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August 14, 2005


Dear Budgeteers:

I often criticize her positions, so it’s only fair for me to point out that Alice Rivlin has written a sensible article on DC’s temporary budget surplus in today’s Washington Post (, and I can quibble with it on only a few details, such as her reluctance to grant tax relief to hard-pressed DC taxpayers. Her key sentences are entirely correct: “The city needs to remember what the federal government forgot: windfalls can vanish with a change of season. That’s why it’s best for DC to live by two simple rules: 1) limit ongoing commitments that will weigh down the city if excess revenues disappear. 2) Help those who are suffering, rather than benefiting, from the boom.”

The major problem with the article is what Rivlin doesn’t say. It’s her failure to hold the mayor and city council responsible for their profligate spending on — and making massive long-term commitments to — wasteful monumental development projects. The politicians’ delusion that they are qualified to plan and direct the economic and physical development of our city is their most costly folly, and the greatest economic problem that we will face in the next decade. The freshest example of this folly is the secret plan by the Anacostia Waterfront Corporation, disclosed by David Nakamura in the Post on Friday, to expand the amount of land that the city will buy around the planned baseball stadium by another five acres (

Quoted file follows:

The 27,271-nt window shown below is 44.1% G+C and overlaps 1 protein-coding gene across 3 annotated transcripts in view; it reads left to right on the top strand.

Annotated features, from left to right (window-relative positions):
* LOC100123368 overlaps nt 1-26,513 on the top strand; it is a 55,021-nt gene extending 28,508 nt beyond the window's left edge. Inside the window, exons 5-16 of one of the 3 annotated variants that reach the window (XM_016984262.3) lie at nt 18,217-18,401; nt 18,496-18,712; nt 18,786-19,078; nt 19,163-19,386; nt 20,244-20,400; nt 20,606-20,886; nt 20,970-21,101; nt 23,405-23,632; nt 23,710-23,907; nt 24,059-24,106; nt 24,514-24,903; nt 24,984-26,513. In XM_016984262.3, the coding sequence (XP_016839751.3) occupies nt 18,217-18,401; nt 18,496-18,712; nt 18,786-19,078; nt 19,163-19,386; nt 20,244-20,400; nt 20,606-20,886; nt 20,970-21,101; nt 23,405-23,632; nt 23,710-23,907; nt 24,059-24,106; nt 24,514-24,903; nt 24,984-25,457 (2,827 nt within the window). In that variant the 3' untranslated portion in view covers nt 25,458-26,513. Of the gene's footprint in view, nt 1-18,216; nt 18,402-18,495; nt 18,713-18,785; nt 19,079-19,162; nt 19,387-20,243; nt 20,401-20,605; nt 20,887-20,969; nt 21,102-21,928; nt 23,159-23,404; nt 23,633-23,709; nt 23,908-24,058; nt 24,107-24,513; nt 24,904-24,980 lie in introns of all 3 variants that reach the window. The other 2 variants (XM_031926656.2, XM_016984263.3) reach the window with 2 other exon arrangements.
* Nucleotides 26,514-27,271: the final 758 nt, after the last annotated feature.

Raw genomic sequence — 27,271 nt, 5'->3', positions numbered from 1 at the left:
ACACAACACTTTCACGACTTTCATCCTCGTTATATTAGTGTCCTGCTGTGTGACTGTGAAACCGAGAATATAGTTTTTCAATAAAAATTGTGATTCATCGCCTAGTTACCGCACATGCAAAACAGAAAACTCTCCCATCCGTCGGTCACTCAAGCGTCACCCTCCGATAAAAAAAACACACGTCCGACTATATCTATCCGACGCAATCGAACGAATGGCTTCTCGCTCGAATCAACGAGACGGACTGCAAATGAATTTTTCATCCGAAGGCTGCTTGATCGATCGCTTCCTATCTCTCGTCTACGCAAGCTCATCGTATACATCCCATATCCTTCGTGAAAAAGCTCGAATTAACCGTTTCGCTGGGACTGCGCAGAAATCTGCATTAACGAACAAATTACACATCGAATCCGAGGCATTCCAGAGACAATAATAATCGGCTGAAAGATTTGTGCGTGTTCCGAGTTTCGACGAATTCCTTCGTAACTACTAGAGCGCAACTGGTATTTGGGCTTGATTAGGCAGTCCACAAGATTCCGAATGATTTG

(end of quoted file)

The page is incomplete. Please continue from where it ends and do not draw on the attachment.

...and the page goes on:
In reaction to the Supreme Court’s Kelo decision, other states are rushing to protect property owners against having their land seized by the government to give to politically favored developers. Alabama’s legislature passed legislation by a unanimous vote on August 5, and more than two dozen states have already proposed either legislation or state constitution amendments to restrict eminent domain powers so that private land can be taken only for actual public uses. But do not expect such legislation in DC. Here, all our government leaders seem to be united both on seizing privately owned land and on declaring large tracts of publicly owned land (schools, libraries, and more) as "surplus" so that they can be given to well-connected developers. Our city leaders fear an open, capitalist market in which developers use their own money to bid against each other to buy land on which they can develop what they think will make a profit. What our local politicians favor instead is governmentally planned, organized, and directed development in which they, the politicians, choose the developers who will be allowed to own and profit from the land, and subsidize their projects with taxpayers’ money. As Nakamura reported: “[Anacostia Waterfront Corporation CEO Andrew] Altman is close to unveiling a waterfront redevelopment master plan, in which the ballpark is a key. Allowing private development to happen without the city’s influence and controls would not achieve these goals, he said. ‘We want to create a real destination,’ Altman said, ‘and that can’t happen if this coordinated strategy does not take place.’”